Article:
Question of the day.

Hi guys. πŸ™‚

Here’s my another family related question for you. πŸ™‚

Do you have any heirlooms?

My answer:

We have a few old books, mostly religious, like prayer books or such, that once belonged to some of our relatives, as well as a cook book of my great grandma which is written in a deliciously archaic language and has not only recipes but also some interesting bits of knowledge, like how certain ingredients were used in the past or traditions related to particular dishes, a lot of kind of folklore info so definitely my thing. But other than that, we don’t really have very old heirlooms after people who are dead. We have a wooden closet made by my grandad, which my Mum wanted as a souvenir, because it’s our first house where we live away from her parents, and it’s always nice to have something to remind you of a loved one as you never know what will happen and when. He’s also made a decision a year or so ago that he wants my Mum to inherit his very imposing numismatic collection, and it’s now in our house and my Mum is expanding it very dynamically and passionately, in cooperation with him, even though she wasn’t particularly interested in collecting anything before and I guess it feels more like a tradition very worth cultivating for her than something she’s personally interested in.

How about you and your family? πŸ™‚

11 thoughts on “Question of the day.”

  1. I have a sari that was one of the saris of my maternal aunt that passed away. I have some necklaces of my maternal grandmother. I have some jewelry that was my paternal grandmother’s. I have a sari that was one of the saris of my second mom. We have some steel water drinking glasses that were my maternal grandmothers. Some letters that my mom received from her family when she moved to America in 1970 and after. I have a necklace that my paternal uncle gave me.

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  2. My brother’s basement is full of my parent’s stuff. I don’t know that there are any heirlooms per se though, although my mother’s china, crystal and silver are in the pile somewhere. It’s not really valuable stuff either. My parents were poor, and although my mother did get several things from her mother (who was a daughter of a Utah Pioneer), family drama and theft by a relative has diminished what she had drastically. The most valuable (to me?) are the books my parents left, no first editions or anything, but precious because of sentiment. And the few handwritten pages of my paternal grandfather’s journal when he was a young man. That is beyond price.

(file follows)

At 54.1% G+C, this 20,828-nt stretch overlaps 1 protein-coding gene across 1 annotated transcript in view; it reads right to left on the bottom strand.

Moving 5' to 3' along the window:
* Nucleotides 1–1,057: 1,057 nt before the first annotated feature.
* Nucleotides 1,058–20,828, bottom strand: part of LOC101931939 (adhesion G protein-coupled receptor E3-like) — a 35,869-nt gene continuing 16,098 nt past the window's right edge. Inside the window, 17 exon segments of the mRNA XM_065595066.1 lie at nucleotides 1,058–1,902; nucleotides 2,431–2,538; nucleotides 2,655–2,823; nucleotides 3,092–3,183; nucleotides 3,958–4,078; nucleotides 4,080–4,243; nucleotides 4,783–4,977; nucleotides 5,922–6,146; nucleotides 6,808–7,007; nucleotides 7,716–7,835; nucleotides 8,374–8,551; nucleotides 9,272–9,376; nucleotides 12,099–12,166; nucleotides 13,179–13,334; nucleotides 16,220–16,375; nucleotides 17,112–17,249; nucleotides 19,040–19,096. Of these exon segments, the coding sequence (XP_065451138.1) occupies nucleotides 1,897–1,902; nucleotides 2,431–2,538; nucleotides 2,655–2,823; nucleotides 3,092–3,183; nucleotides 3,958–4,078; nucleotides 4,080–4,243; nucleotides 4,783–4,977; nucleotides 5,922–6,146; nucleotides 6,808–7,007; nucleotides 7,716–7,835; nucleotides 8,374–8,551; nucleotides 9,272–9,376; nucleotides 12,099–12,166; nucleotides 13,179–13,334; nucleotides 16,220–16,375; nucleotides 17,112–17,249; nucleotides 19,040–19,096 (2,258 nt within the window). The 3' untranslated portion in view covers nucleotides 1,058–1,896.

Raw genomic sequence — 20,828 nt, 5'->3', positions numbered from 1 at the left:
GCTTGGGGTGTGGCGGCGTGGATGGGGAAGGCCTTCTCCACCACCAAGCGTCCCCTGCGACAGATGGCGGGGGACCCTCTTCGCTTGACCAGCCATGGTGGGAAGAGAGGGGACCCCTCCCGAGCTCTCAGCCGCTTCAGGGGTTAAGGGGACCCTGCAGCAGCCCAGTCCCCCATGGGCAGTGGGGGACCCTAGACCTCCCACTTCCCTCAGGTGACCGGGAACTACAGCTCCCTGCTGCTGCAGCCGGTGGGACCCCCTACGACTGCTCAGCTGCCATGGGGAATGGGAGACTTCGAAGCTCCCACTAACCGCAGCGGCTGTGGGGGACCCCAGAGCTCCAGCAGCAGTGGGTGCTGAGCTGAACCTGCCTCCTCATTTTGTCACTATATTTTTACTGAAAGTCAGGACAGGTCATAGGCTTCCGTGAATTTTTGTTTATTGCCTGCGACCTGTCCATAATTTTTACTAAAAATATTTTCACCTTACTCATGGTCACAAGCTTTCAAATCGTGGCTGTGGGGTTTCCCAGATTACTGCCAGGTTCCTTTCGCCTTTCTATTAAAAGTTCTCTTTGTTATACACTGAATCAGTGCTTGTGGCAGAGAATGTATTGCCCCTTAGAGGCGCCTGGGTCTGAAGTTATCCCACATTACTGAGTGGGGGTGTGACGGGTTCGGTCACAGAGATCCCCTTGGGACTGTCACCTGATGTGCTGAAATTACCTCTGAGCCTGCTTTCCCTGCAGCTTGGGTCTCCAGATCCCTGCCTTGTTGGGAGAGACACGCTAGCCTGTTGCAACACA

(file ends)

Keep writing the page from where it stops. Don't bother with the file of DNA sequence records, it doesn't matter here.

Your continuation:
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    1. I think books, journals, letters and such are the best kind of keepsakes, at least when it comes to sentiment. That’s why I regret so much that although my Mum had a dozen or diaries from her teenage years, she burnt all of them, I would happily scan them for myself and read if I could.

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  3. I had to google “numismatic!” πŸ˜€ Cool new word! My dad has coins, too, hidden here and there. We have heirlooms all over the place. My paternal grandfather was a woodworker (as am I), and so was my paternal step-grandfather, who married Granny Smith after bio grandpa died. We have furniture they built all around the house. Then, with my maternal grandmother, I was very lucky to get some of her vintage furniture and artwork which no one else in the huge family was interested in. It was all headed for an estate auction, but when I made a claim, no one minded, and I got it all! There’re two totally awesome retro chairs, one with an accompanying ottoman. Then I got a painting I’d always loved from her living room wall. They might not have any resale value at all (although the white leather chair is pretty darned awesome–using painter’s tape and a small vial red leather paint, I painted the buttons red, and now it’s too cute for words).

    We’ve got a lot of Granny Smith’s stuff around the house too. Stuff she sewed, stuff she had, decor items, etc.; and I keep a small photo of her in a diamond-shaped frame that hangs on my closet’s doorknob. (My whole space up here is very eclectic.)

    Fun question!

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    1. Oh yes, it sure does sound eclectic and very interesting! πŸ™‚ I didn’t know numismatic was such a sophisticated word in English, I mean sophisticated enough that you as a writer and someone with good language skills would have to Google it. πŸ˜€ In Polish it sounds rather similar and I bet most people, even those with average vocabulary, at least know in theory what it means. It’s funny how various words are perceived so differently in different languages even though they mean the same and sound very similar.

      Liked by 2 people

      1. πŸ˜€ So true!! Wordplay is fascinating! Honestly, no one here in America uses the word! They just call it coin collecting! Oh, but I do know the word for stamp collecting: philately. Woo hoo!! (My dad loves his stamps!!)

        Liked by 2 people

  4. I have a ring that was my paternal grandma’s. My maternal grandma promised two golden bracelets to my sister and me. Turns out she’d promised them to a lot of her grandchildren and other family, so my sister has the one we were led to believe was hers and the other one went to another family member.


    1. Haha, the situation with your grandma’s bracelets reminds me of my Dad, who has been promising all of us separately (me and my siblings) that when he will die, we will inherit his dollars as a legacy, that he’s apparently saved, and saying it in such a tone as if he was a billionaire. It can’t be much that he has, so we are wondering which one will end up getting them in the end. πŸ˜€

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